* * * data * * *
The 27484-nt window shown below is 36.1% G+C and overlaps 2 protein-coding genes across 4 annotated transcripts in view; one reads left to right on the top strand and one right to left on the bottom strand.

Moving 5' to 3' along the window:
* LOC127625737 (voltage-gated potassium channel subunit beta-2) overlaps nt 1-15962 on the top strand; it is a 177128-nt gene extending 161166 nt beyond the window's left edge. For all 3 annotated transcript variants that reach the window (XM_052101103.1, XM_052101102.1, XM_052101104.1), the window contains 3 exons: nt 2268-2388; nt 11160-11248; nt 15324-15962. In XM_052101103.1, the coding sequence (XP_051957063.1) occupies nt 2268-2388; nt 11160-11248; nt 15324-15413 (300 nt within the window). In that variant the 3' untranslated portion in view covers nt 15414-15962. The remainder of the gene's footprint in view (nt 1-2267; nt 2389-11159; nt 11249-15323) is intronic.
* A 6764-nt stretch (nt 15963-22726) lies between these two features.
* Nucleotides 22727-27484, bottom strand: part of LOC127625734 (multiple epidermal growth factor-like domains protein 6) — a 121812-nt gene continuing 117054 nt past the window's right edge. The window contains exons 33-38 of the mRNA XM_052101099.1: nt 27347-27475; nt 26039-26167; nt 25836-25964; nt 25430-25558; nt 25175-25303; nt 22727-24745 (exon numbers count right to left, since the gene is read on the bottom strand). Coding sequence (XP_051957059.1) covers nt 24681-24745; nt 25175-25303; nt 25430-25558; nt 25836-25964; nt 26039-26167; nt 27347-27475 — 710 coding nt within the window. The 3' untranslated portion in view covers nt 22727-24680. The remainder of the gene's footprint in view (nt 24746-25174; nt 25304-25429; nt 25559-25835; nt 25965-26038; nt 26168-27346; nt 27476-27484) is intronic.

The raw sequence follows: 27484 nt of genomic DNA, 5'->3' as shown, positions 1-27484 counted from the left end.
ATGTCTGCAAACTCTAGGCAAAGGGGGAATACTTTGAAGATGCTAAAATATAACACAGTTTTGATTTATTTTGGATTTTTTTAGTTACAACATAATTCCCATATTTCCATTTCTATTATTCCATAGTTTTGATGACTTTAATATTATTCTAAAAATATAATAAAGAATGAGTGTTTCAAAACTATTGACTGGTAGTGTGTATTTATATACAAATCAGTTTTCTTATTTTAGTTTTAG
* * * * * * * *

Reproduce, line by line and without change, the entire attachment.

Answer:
The 27484-nt window shown below is 36.1% G+C and overlaps 2 protein-coding genes across 4 annotated transcripts in view; one reads left to right on the top strand and one right to left on the bottom strand.

Moving 5' to 3' along the window:
* LOC127625737 (voltage-gated potassium channel subunit beta-2) overlaps nt 1-15962 on the top strand; it is a 177128-nt gene extending 161166 nt beyond the window's left edge. For all 3 annotated transcript variants that reach the window (XM_052101103.1, XM_052101102.1, XM_052101104.1), the window contains 3 exons: nt 2268-2388; nt 11160-11248; nt 15324-15962. In XM_052101103.1, the coding sequence (XP_051957063.1) occupies nt 2268-2388; nt 11160-11248; nt 15324-15413 (300 nt within the window). In that variant the 3' untranslated portion in view covers nt 15414-15962. The remainder of the gene's footprint in view (nt 1-2267; nt 2389-11159; nt 11249-15323) is intronic.
* A 6764-nt stretch (nt 15963-22726) lies between these two features.
* Nucleotides 22727-27484, bottom strand: part of LOC127625734 (multiple epidermal growth factor-like domains protein 6) — a 121812-nt gene continuing 117054 nt past the window's right edge. The window contains exons 33-38 of the mRNA XM_052101099.1: nt 27347-27475; nt 26039-26167; nt 25836-25964; nt 25430-25558; nt 25175-25303; nt 22727-24745 (exon numbers count right to left, since the gene is read on the bottom strand). Coding sequence (XP_051957059.1) covers nt 24681-24745; nt 25175-25303; nt 25430-25558; nt 25836-25964; nt 26039-26167; nt 27347-27475 — 710 coding nt within the window. The 3' untranslated portion in view covers nt 22727-24680. The remainder of the gene's footprint in view (nt 24746-25174; nt 25304-25429; nt 25559-25835; nt 25965-26038; nt 26168-27346; nt 27476-27484) is intronic.

The raw sequence follows: 27484 nt of genomic DNA, 5'->3' as shown, positions 1-27484 counted from the left end.
ATGTCTGCAAACTCTAGGCAAAGGGGGAATACTTTGAAGATGCTAAAATATAACACAGTTTTGATTTATTTTGGATTTTTTTAGTTACAACATAATTCCCATATTTCCATTTCTATTATTCCATAGTTTTGATGACTTTAATATTATTCTAAAAATATAATAAAGAATGAGTGTTTCAAAACTATTGACTGGTAGTGTGTATTTATATACAAATCAGTTTTCTTATTTTAGTTTTAG